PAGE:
Then, on November 1st, I sat down and began writing The Drowning Girl. On November 2nd, I wrote in the blog, "Yesterday, I wrote an impressive 1,664 words on Chapter One of The Drowning Girl. This is the first time I've had the nerve to go back to work on the novel since August 4th. I scrapped everything I wrote this summer and started over again. But, I think I have finally found the voice of this novel."
And, then, yesterday, after only a little more than four months, I finished the book, the one that originally occurred to me way back in August 2009, on a hot, sunny day at the Peace Dale Public Library, and that tried very, very hard not ever to be written. There might still be a weird sort of an epilogue to do, and there might not. But the book is essentially written. Imp has told her ghost story, which is both a mermaid story and a werewolf story, but really is neither of those things. I cried twice yesterday, when it was done.
I'll do a quick polish and send it to my editor sometime between now and Monday, and it should be out next spring. And yes, this will be my last "adult" novel for a while. What I do, the way I write, regardless of how popular or unpopular what I write may be, it messes me up to do it. As I told Neil a week ago, I want to just spend a few years telling stories. A little less public self evisceration. Well, except for the digest, which will stay the same. The digest won't change. And the stuff I write for anthologies, that won't change, either. Mostly, the novels.
And it truly is the best novel I've ever written, by a long shot.
A quick recap of the rest of yesterday: It was a muteday, which made everything extra strange, finishing the novel and still remaining silent. I received permission to use one set of song lyrics, wrote Radiohead's management about another set, and will be writing R.E.M. today. I signed a mountain of eBay books, which Spooky then took to the post office. I answered a bunch of email. Oh, and I finished a novel. I only wrote 765 words, because I didn't need to write any more than that to reach THE END. The entire ms. for The Drowning Girl presently stands at 101,493 words. After all is said and done, it might go to 103,500.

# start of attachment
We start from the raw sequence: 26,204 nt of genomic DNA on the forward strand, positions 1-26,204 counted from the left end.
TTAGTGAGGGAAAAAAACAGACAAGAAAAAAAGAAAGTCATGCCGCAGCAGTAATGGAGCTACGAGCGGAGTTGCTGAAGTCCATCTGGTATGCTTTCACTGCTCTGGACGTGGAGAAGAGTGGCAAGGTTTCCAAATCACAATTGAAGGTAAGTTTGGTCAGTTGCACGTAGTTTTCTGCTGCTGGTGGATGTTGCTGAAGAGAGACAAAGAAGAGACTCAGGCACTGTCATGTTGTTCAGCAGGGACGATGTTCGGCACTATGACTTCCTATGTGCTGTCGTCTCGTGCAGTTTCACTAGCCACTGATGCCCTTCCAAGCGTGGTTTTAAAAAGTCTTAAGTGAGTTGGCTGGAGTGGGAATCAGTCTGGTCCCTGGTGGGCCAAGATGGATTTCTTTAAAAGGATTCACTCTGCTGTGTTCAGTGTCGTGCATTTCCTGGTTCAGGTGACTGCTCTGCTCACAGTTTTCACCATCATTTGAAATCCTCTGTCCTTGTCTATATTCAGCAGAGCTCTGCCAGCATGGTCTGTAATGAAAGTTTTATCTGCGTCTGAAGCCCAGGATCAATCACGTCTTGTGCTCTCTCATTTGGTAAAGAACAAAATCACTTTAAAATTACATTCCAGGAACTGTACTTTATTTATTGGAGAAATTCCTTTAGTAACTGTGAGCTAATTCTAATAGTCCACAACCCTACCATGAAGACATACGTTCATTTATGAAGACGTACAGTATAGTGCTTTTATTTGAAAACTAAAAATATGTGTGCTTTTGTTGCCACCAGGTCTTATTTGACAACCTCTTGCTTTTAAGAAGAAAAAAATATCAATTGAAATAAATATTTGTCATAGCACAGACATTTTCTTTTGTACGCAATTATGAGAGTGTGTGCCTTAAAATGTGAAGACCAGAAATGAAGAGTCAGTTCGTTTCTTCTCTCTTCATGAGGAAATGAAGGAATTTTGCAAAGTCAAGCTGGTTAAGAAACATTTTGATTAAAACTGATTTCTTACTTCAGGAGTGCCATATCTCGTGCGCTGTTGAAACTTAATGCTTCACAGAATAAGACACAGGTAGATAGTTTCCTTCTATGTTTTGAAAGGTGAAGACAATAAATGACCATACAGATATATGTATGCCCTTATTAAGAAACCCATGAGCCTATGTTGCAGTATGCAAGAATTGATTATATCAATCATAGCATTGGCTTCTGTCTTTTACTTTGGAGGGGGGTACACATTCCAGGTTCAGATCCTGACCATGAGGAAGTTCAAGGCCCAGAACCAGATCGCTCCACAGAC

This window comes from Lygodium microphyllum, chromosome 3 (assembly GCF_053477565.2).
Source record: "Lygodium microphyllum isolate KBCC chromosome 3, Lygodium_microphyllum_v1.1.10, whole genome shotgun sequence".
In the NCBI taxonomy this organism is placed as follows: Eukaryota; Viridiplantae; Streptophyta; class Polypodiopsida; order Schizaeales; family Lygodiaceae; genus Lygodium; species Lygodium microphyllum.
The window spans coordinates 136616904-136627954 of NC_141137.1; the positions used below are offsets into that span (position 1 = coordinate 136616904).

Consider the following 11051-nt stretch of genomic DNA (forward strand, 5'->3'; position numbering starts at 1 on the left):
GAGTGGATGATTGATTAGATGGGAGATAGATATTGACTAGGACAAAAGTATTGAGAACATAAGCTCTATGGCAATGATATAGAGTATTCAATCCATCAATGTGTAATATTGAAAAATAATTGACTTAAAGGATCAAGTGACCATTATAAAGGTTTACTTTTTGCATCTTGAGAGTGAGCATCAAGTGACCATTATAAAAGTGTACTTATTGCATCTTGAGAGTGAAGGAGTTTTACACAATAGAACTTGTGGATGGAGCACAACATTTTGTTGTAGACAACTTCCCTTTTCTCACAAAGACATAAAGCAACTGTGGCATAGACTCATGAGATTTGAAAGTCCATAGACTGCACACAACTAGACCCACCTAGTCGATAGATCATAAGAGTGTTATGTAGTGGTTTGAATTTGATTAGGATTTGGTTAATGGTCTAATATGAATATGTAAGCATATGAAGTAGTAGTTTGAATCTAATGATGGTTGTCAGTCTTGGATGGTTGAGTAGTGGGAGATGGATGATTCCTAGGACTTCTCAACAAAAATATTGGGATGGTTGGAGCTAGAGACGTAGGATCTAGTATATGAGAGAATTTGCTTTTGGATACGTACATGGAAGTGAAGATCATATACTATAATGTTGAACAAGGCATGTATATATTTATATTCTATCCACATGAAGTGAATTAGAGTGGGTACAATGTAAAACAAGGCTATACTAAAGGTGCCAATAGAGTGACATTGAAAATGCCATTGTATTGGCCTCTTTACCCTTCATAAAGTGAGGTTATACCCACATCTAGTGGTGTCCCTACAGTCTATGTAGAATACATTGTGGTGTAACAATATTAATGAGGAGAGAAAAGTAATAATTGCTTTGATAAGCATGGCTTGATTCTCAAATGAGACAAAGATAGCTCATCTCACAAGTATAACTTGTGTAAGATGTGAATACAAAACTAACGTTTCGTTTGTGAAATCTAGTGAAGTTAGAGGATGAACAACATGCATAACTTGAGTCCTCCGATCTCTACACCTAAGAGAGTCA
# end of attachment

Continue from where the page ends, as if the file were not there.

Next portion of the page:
Later, I went with Spooky to Staples, and PetCo, and Eastside Market, because we were out of lots of stuff. I'd not left the house since February 26th, when we made the snowy trek to the Blackstone Gorge. So, it had been...nine days. The day was bright, and the late afternoon light on College Hill was beautiful. But it was bitterly cold out there.
Back home, after dinner, Spooky proofed "The Dead and the Moonstruck" for Two Worlds and In Between. I was too exhausted to do anything but play about half an hour of Rift before I got disconnected from the server and gave up. We watched Richard Laxton's An Englishman in New York (2009), which is such a fine and brilliant film, and John Hurt is amazing as Quentin Crisp. Then Spooky played Rift, and her Kelari cleric made Level 18, and then I played again, and my Kelari mage reached Level 19. It's weird, not being able to play together, and soloing is a bitch, worse than in WoW. And after the gaming, we read more of Suzanne Collins' Catching Fire
And that was yesterday.
There's still a terrifying mountain of work to get done in the next week or so, but I think we have some emergency relief on the way. Comments would be very welcome today.
Oh, photos from yesterday. It seems somehow proper to photograph my mutedays:
I tore this fucking sign up late last night. It is no more.
Much too early in the day for a self portrait, so this will have to do.
Meet HAL. He has one blue and lidless eye. HAL makes our caffeinated bean juice.
Maalox, one of my best friends these days.
Spooky prepares to take eBay packages to the post office.
The upper right-hand corner of the last page of the tenth chapter. I don't think there are any spoilers.
Hubero did not want his picture taken.
Outside! Heading east on Washington Street, just past the bus mall, the U.S. District Courthouse (circa 1908).
At Staples, stuff a writer needs.
At PetCo, fuck but we love the hammies.
Two of my favorite vegetables. Though, I think they're both actually fruits.
The meds that keep me writing and not seizing and...other stuff.
I really should have taken this picture when the queue was fifteen minutes long.
Spooky makes me a late-night peanut butter and jelly sandwich.
Just before sleep, The Thing (1982), another of my comfort films.
All photographs Copyright © 2011 by Caitlín R. Kiernan